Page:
During the 2012 MAD Symposium, noted chef and author Dan Barber expressed strong opinions about the white flour most of us are familiar with for baking and cooking. We may call it “all-purpose flour,” he says, but actually, “we eat dead wheat.” He’s making an important point regarding the choice to eat fresh whole grain flours rather than shelf-stable white flour. A tiny seed of grain, in its natural state, contains a bounty of nourishment; white “refined” flour, however, is stripped of most of the grain’s nutrients. If you are a chef or baker who wants to add whole-grain flours to your institution’s traditional baked goods, it’s helpful to know the challenges you may encounter when you begin to work with whole grains and especially fresh-milled flours.
The appeal of standardized white flour, especially for cooking or baking on a large scale, is uniformity and predictability. Trays of cookies, pizza, and muffins can be produced on a reliable schedule, using essentially the same amount of wet and dry ingredients and similar baking times whenever you make a batch. This predictability can differ with whole grain flour, especially if freshly milled or provided by a local farmer in small batches. Whole grains like wheat, barley, and rice are “alive” when milled whole and used while fresh, which means the flour milled from them will be more variable in texture and more clearly defined by flavor and performance. Unlike white flour, whole grain flour benefits from knowledge of the particular characteristics that produced the grain you are using: type and variety, the weather and soil, and the milling process. Initially, the investigation will require extra time, but we promise that it is time well spent to fully appreciate one of the world’s most nourishing and delicious foods.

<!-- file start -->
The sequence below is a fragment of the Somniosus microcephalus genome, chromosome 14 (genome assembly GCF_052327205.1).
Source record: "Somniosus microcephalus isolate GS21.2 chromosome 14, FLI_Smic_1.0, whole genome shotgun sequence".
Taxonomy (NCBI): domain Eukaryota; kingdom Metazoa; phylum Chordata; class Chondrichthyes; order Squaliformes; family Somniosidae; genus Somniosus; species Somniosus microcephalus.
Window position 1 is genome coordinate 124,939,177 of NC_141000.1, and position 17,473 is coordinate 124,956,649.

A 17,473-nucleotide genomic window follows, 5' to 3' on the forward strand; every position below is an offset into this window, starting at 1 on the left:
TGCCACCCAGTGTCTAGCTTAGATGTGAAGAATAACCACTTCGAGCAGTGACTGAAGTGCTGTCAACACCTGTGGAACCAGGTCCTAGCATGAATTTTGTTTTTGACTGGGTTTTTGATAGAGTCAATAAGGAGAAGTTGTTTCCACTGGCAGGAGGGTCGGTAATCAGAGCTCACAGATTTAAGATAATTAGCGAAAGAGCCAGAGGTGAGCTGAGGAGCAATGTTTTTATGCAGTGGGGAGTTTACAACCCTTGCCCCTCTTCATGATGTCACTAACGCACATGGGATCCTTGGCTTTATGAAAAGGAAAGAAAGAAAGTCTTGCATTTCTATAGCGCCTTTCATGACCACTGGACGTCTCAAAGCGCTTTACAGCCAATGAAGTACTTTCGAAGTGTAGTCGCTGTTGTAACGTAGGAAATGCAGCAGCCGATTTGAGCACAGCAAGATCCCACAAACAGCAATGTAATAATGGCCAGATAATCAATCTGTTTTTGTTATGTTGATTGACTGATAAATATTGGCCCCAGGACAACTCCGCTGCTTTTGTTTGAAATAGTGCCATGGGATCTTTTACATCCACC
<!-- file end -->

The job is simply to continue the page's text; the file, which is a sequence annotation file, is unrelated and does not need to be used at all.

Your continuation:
In this chapter, several bakers who are passionate about shifting the wheat paradigm from “all-purpose white” to whole grains share their experiences and lessons learned. There are many ways to incorporate whole grains into your menus – milled into flour, used whole, sprouted, and even incrementally, a handful at a time. We’ll review milling options, grain and flour storage, and techniques for adapting formulas to the unique characteristics of whole-grain and fresh-milled flours. Finally, we highlight several grains other than wheat that bakers successfully incorporate into their baking repertoire.